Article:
Strong genetic cohesiveness between Italy and North Africa in four butterfly species
allozyme electrophoresis, Gene Flow, genetic differentiation, isolation, Lycaena phlaeas, Maniola jurtina, Polyommatus icarus, Pyronia cecilia, species distribution modelling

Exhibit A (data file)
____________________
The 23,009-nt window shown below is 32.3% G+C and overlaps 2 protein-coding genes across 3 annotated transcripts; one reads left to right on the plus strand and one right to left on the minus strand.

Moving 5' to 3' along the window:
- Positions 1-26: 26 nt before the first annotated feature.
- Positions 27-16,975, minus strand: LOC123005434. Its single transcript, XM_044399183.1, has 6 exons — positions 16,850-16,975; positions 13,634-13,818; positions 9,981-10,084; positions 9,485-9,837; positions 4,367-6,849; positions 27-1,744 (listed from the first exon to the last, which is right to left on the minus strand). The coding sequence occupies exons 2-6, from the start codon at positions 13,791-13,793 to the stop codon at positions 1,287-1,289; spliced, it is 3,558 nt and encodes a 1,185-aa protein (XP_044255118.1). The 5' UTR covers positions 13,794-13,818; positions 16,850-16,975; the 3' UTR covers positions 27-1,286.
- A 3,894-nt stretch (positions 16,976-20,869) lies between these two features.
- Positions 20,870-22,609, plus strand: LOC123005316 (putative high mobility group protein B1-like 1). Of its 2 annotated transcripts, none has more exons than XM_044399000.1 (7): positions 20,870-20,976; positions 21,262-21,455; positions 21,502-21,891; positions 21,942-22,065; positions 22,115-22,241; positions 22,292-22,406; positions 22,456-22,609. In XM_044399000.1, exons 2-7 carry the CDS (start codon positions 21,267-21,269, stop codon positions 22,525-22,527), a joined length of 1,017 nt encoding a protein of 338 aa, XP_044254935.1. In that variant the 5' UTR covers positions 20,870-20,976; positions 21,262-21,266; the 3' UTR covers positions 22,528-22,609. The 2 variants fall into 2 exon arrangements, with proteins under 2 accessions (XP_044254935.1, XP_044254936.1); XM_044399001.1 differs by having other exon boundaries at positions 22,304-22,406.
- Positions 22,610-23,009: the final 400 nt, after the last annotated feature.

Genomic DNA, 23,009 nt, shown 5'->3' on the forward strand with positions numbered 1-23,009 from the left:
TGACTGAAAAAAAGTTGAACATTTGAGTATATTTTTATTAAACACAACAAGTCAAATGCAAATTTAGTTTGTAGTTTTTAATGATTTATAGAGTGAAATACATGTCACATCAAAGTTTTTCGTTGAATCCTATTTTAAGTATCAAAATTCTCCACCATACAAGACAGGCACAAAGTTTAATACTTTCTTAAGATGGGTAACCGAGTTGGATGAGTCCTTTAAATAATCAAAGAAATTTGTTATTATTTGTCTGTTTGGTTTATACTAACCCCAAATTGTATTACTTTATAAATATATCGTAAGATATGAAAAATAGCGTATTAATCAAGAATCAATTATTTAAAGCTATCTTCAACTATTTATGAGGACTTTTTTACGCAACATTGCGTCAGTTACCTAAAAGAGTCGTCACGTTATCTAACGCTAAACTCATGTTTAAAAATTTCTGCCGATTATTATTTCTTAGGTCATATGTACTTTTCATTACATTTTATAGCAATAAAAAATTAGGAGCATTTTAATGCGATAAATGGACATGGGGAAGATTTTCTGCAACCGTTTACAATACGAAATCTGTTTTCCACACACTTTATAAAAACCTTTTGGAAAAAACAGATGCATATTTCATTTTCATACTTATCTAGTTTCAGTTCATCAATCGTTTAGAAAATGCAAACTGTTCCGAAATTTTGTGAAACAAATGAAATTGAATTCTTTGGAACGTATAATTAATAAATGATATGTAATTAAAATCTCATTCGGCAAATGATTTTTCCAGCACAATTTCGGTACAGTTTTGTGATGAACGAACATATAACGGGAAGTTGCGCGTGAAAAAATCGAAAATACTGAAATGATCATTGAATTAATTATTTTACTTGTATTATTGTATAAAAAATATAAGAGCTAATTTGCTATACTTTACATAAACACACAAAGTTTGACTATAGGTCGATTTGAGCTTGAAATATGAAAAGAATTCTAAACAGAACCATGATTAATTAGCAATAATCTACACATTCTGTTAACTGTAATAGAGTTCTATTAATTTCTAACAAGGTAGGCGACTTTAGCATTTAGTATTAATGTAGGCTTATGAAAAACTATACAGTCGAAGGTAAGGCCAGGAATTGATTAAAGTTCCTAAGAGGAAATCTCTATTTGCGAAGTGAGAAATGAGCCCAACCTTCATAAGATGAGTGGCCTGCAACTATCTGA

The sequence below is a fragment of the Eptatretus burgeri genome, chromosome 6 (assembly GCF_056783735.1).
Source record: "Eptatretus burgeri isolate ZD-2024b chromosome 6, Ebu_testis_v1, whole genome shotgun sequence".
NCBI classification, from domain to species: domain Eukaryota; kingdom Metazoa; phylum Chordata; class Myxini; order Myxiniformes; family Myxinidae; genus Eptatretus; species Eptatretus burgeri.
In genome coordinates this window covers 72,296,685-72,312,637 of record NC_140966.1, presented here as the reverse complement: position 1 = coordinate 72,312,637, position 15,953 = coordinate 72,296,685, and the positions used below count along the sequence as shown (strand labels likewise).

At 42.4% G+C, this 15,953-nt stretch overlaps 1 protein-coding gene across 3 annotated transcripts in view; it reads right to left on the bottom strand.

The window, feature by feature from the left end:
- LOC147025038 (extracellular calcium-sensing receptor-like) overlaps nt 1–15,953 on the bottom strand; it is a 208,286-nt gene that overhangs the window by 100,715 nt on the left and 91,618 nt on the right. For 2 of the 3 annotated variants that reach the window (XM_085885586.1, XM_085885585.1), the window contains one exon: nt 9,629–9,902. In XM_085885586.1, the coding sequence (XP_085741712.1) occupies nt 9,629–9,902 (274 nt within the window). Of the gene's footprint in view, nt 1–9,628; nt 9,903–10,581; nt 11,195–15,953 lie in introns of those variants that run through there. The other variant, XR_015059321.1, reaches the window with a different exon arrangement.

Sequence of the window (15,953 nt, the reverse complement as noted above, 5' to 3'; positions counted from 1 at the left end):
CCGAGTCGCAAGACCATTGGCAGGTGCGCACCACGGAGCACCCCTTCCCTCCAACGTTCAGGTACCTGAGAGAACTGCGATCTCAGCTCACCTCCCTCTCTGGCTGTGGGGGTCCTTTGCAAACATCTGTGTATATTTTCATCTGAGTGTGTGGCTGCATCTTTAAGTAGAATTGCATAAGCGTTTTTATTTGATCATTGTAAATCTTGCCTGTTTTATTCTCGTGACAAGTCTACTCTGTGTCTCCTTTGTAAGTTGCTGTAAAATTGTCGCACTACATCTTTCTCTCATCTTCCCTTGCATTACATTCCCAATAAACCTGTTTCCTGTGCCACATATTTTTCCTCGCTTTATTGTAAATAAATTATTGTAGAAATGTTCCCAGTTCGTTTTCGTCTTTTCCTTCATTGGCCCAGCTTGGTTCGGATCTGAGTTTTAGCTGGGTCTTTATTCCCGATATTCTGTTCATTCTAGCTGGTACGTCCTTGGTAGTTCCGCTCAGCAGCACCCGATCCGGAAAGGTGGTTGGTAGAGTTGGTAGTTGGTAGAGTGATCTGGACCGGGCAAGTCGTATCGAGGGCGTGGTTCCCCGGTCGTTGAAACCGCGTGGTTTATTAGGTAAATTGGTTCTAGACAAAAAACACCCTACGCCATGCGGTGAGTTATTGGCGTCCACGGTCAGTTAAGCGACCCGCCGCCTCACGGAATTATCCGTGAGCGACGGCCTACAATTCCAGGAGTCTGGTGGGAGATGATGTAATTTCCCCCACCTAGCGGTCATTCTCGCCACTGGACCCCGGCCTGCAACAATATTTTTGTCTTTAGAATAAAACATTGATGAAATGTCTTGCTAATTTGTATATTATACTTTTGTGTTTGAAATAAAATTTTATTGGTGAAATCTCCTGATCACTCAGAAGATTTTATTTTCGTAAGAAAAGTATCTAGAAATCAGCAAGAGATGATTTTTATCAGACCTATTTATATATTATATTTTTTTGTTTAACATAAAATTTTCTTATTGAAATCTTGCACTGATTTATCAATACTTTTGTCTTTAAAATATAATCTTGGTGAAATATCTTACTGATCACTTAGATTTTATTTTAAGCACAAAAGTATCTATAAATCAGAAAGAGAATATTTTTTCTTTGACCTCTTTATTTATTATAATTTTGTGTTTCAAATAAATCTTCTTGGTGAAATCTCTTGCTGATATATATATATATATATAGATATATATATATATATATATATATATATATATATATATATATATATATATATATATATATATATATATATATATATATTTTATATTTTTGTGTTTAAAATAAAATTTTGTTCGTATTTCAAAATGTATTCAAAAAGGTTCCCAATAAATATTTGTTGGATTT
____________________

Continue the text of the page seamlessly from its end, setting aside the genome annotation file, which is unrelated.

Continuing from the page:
The sea acts as an effective dispersal barrier for most terrestrial animal species. Narrow sea straits, therefore, often represent areas where species are able to disperse from one land mass to another. In the Mediterranean Sea, the narrowest connecting points between North Africa and Europe are the Strait of Gibraltar and the Strait of Sicily. In the past, climatic oscillations caused changing sea levels and thus influenced the permeability of these sea straits. We analysed the genetic structure of four butterfly species that all occur on both sides of the Strait of Sicily. In all four species, we observed a lack of genetic differentiation between the populations of North Africa and those of Italy. Species distribution models support the strong cohesiveness in that they show a largely continuous glacial distribution over Italy and North Africa. The data obtained reveal that there was a large exchange of individuals between Italy and the eastern Maghreb during the last ice age. This might not only be the case for the species under investigation in the present study, but also might represent a more general pattern for mobile thermophilic western Palearctic species. © 2010 The Linnean Society of London, Biological Journal of the Linnean Society, 2010, 99, 818–830.